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Updated: August 31, 2023, at 4:18 a.m.
Two manhole explosions on Brattle Street shut down traffic in Harvard Square amid undergraduate move-in Wednesday morning, according to the Cambridge Fire and Police departments.
No bystanders were reported injured, but a firefighter was hospitalized due to smoke inhalation.
The first explosion took place at 8:34 a.m. Wednesday just outside Bluestone Lane, a Harvard Square coffee shop at 27 Brattle St., sending up a plume of brownish-gray smoke. The fire department responded soon after, with police severely restricting access to the Square.
Shortly after the fire department arrived at the scene, a second manhole exploded, with flames coming out of both, Fire Chief Thomas F. Cahill Jr. said at a press conference Wednesday afternoon.
It was not immediately clear what had caused the blasts, though manhole explosions are typically the result of an electrical spark igniting the gas within the manhole. Manholes, which allow access to a city’s sewer system, can contain high levels of hazardous gases like hydrogen sulfide, methane, and carbon monoxide.
Cahill said it would be impossible to identify what led to the blast until someone can inspect the inside of the manhole, which could take a few days.
“Until you can get your eyes on it, there’s really no way to determine the cause,” Cahill said. He added that he believed the cause was related to the electric equipment within the manhole.
Christopher R. McKinnon, a spokesperson for residential energy company Eversource, wrote in an email that the company was responding to a damaged “underground secondary cable.”
“We responded just before nine o’clock this morning for reports of a manhole fire and immediately coordinated with Cambridge police and fire on scene to isolate the damaged cable and make the area safe,” McKinnon wrote.
Cahill said the fire department detected carbon monoxide levels above 100 parts per million in several businesses in the area, leading to their evacuations. He did not give a timeline for the business’ reopening. He added that despite the fire department's efforts to lower carbon monoxide levels, they still registered in excess of 25 parts per million in some businesses at the time of the press conference, around 3:30 p.m.
A CPD alert shortly before 10:00 a.m. reported a “major traffic disruption” due to the blasts and warned residents to avoid the area.
“As a result of this explosion and subsequent response, Harvard Square is closed to vehicle traffic, and pedestrian traffic is restricted. If at all possible, people should avoid traveling through Harvard Square until further notice,” the alert read.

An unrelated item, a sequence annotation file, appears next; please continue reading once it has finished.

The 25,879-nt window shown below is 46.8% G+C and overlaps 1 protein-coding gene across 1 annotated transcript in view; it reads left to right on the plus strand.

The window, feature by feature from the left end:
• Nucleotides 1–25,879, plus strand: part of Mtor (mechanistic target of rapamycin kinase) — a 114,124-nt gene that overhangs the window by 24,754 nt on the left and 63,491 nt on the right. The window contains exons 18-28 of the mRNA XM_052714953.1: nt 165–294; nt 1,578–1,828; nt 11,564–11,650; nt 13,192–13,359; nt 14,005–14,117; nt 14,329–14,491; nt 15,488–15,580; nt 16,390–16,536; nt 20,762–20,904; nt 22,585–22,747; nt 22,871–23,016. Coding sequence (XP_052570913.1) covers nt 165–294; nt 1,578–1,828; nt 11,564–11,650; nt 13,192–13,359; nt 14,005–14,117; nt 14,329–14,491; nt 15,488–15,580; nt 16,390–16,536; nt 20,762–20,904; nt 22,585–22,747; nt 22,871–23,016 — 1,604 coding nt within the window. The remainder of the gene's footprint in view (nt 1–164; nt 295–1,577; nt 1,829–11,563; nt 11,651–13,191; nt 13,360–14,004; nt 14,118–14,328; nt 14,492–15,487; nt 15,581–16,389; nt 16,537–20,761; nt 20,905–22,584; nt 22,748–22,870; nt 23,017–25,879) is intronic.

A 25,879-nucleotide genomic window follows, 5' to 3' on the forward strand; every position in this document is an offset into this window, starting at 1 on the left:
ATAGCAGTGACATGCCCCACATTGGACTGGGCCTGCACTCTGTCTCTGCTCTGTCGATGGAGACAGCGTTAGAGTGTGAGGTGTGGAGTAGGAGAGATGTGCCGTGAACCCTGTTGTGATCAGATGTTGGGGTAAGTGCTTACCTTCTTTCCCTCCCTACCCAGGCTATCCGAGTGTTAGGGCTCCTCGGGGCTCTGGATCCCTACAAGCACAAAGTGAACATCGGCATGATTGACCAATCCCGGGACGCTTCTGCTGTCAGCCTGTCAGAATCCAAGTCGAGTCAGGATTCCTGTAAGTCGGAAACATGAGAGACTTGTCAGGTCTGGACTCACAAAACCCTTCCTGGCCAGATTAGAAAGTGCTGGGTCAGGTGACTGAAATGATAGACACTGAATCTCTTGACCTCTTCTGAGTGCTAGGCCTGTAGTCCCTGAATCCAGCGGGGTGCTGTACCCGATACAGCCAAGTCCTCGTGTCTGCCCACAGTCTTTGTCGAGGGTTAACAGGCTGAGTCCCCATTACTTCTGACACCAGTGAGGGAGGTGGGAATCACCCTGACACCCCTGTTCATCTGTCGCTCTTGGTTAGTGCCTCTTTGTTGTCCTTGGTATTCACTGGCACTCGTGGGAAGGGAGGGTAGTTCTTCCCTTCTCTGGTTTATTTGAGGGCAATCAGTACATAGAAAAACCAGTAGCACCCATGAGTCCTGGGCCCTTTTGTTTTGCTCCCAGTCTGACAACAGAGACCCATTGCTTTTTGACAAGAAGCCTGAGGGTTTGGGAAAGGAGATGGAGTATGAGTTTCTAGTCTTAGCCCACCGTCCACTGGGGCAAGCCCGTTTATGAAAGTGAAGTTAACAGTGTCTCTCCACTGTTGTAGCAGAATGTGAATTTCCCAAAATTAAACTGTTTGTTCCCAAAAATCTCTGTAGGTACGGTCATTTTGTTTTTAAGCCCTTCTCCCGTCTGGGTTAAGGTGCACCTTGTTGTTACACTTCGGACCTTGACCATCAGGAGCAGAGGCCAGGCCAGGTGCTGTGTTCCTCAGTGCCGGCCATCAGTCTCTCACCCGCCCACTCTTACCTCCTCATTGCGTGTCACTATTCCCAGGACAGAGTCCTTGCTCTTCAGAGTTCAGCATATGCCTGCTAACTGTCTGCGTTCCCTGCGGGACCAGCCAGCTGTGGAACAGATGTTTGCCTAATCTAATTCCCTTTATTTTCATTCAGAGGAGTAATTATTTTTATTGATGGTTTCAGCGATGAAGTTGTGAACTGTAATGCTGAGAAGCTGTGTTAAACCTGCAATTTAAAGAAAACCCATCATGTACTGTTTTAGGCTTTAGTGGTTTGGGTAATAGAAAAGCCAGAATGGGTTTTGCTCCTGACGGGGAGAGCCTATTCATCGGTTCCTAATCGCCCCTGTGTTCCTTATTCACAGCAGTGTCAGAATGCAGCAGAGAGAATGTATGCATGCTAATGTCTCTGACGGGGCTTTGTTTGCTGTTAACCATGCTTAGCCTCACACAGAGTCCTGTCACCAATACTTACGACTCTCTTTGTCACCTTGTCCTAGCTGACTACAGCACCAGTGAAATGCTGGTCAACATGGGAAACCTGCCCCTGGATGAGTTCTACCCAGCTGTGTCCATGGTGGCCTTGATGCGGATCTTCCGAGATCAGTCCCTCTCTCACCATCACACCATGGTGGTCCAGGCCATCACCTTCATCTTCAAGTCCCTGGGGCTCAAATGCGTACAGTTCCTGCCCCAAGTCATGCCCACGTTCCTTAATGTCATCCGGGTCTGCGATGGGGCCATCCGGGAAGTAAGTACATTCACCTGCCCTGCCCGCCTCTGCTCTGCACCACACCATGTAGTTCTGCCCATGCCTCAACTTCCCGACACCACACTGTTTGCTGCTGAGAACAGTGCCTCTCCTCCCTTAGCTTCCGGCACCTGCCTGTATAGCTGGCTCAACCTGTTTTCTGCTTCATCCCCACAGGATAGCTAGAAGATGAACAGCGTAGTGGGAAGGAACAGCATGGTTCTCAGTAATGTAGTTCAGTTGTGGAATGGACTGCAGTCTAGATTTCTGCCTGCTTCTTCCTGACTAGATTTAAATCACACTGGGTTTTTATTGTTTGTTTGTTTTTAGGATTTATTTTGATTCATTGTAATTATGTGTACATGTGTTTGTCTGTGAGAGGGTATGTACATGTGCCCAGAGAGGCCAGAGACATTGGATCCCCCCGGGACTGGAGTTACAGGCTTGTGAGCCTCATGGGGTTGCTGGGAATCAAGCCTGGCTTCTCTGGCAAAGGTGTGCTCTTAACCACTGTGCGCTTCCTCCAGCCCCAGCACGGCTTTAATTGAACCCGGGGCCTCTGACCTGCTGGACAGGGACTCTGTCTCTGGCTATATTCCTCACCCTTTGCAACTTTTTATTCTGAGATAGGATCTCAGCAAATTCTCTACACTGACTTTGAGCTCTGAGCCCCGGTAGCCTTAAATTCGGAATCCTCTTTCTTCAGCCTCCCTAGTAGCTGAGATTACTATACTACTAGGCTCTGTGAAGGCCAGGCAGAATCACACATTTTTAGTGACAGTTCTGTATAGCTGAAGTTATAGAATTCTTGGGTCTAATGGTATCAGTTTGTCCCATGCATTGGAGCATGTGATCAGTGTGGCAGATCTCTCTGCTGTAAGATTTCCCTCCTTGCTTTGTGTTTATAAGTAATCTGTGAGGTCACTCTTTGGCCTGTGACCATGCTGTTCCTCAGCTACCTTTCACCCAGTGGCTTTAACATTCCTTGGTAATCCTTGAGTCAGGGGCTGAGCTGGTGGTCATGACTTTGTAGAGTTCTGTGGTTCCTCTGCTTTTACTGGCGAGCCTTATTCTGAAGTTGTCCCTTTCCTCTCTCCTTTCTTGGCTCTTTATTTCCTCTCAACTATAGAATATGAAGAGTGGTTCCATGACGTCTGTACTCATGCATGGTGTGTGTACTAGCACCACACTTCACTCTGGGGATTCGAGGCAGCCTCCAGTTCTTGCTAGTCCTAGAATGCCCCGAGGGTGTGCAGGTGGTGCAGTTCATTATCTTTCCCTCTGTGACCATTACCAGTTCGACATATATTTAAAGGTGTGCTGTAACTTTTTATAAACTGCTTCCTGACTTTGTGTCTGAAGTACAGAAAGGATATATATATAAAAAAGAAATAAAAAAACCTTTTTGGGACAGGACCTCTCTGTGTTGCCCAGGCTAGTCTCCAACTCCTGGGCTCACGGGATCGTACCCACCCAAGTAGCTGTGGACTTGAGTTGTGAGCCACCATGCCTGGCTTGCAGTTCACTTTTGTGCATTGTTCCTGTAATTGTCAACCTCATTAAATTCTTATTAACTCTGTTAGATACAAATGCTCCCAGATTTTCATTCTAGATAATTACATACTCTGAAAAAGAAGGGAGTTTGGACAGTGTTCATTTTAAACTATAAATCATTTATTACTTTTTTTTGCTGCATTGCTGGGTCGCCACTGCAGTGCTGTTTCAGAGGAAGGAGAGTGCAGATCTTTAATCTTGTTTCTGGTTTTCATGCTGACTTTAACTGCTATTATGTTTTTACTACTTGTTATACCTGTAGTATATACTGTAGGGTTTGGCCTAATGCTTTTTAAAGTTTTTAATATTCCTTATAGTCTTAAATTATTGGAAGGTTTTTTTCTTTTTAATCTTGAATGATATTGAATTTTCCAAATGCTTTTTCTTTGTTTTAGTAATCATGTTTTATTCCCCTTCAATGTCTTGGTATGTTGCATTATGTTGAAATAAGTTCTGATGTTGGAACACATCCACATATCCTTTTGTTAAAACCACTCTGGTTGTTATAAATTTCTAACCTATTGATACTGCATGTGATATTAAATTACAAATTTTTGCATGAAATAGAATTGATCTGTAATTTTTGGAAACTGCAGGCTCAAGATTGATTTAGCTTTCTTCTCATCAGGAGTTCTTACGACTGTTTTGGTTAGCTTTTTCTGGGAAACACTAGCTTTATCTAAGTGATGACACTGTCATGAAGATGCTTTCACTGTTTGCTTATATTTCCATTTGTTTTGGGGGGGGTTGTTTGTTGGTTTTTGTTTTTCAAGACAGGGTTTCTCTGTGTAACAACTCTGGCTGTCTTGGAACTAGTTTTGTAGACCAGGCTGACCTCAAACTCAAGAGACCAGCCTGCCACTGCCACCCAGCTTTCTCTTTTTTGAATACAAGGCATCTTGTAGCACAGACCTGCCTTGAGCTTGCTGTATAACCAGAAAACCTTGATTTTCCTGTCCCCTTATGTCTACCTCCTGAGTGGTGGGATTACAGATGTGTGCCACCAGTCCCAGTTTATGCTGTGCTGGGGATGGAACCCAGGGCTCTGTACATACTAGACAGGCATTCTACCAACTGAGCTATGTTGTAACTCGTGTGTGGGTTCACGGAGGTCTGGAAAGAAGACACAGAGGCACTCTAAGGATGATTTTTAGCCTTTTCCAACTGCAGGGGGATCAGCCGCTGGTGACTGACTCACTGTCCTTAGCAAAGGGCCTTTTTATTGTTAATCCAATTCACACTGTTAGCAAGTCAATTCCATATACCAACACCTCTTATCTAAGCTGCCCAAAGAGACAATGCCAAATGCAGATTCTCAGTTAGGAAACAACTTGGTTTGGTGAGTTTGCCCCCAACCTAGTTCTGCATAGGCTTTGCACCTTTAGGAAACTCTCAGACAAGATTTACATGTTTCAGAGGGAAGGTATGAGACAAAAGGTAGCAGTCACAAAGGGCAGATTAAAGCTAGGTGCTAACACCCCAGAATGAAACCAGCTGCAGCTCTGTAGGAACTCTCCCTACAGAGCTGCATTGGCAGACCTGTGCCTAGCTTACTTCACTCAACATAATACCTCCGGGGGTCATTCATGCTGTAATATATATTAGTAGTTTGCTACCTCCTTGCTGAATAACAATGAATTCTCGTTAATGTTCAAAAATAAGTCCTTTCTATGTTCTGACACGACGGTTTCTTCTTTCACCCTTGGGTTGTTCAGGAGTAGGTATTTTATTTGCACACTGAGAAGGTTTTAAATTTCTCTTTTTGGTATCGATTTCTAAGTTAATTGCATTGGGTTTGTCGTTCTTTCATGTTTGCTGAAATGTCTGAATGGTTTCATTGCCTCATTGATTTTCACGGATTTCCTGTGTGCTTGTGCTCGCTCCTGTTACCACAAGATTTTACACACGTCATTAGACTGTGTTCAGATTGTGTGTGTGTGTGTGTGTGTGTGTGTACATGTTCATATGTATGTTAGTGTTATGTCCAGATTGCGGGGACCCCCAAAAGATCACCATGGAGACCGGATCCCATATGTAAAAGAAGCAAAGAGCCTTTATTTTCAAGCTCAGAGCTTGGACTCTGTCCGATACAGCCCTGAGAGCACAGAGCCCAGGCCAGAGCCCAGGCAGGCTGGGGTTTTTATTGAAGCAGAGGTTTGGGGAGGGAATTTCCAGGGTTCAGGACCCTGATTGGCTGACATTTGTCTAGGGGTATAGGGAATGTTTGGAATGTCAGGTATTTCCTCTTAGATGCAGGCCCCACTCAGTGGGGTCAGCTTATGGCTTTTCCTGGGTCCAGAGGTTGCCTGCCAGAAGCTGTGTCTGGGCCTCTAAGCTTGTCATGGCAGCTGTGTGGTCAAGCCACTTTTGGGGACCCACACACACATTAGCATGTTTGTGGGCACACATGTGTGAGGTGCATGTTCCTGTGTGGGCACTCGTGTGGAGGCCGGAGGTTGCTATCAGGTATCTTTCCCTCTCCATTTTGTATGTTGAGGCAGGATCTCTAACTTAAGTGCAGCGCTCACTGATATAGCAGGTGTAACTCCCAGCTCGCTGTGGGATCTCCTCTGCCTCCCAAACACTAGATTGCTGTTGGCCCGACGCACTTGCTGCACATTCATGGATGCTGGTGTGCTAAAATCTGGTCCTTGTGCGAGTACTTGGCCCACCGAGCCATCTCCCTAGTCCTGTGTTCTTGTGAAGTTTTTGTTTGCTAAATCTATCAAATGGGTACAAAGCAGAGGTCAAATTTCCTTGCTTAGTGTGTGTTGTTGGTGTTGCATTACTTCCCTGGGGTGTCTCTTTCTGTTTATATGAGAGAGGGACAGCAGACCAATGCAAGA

As of 11:37 a.m., at least five fire trucks remained outside the site of the explosion, though the flames had been extinguished, according to a firefighter on the scene. Firefighters were packing up their hoses and preparing to do a final check for carbon monoxide. The traffic closure appeared to be limited to the Brattle Square area by that point, with vehicular traffic resuming on JFK Street shortly before noon.
Luis Garcia, a front-of-house manager at Felipe’s Taqueria on Brattle Street, described watching a growing cloud of smoke and active flames outside the restaurant.
“We were all inside the building, and all of a sudden, we hear a little explosion, and the lights went on and off,” Garcia said.
“Then we came out of the building and we saw a lot of smoke next door,” he added, referring to the area outside Bluestone Lane.
Cahill also said during the press conference that Eversource was working to turn off power to a third manhole that had been actively emitting carbon monoxide. He said that because manholes are connected underground, it is typical to see multiple failures at one time.
McKinnon, the Eversource spokesperson, confirmed later Wednesday evening that power had been cut off for the third manhole.
Harvard Square Business Association Executive Director Denise Jillson wrote in an email to HSBA members that Eversource’s ongoing work would leave some businesses in the area without power.
McKinnon wrote that Eversource brought a generator to the area on Wednesday afternoon for customers who had lost power, and that customers would be hooked up to the generator once Eversource receives approval from the City of Cambridge.
The manhole explosion and emergency response did not significantly impact student move-in Wednesday — the designated move-in date for freshmen not participating in pre-orientation programs and the first scheduled date for upperclassmen to arrive on campus. The explosions did not appear to cut off access to the Yard or upperclassman Houses by the late morning.
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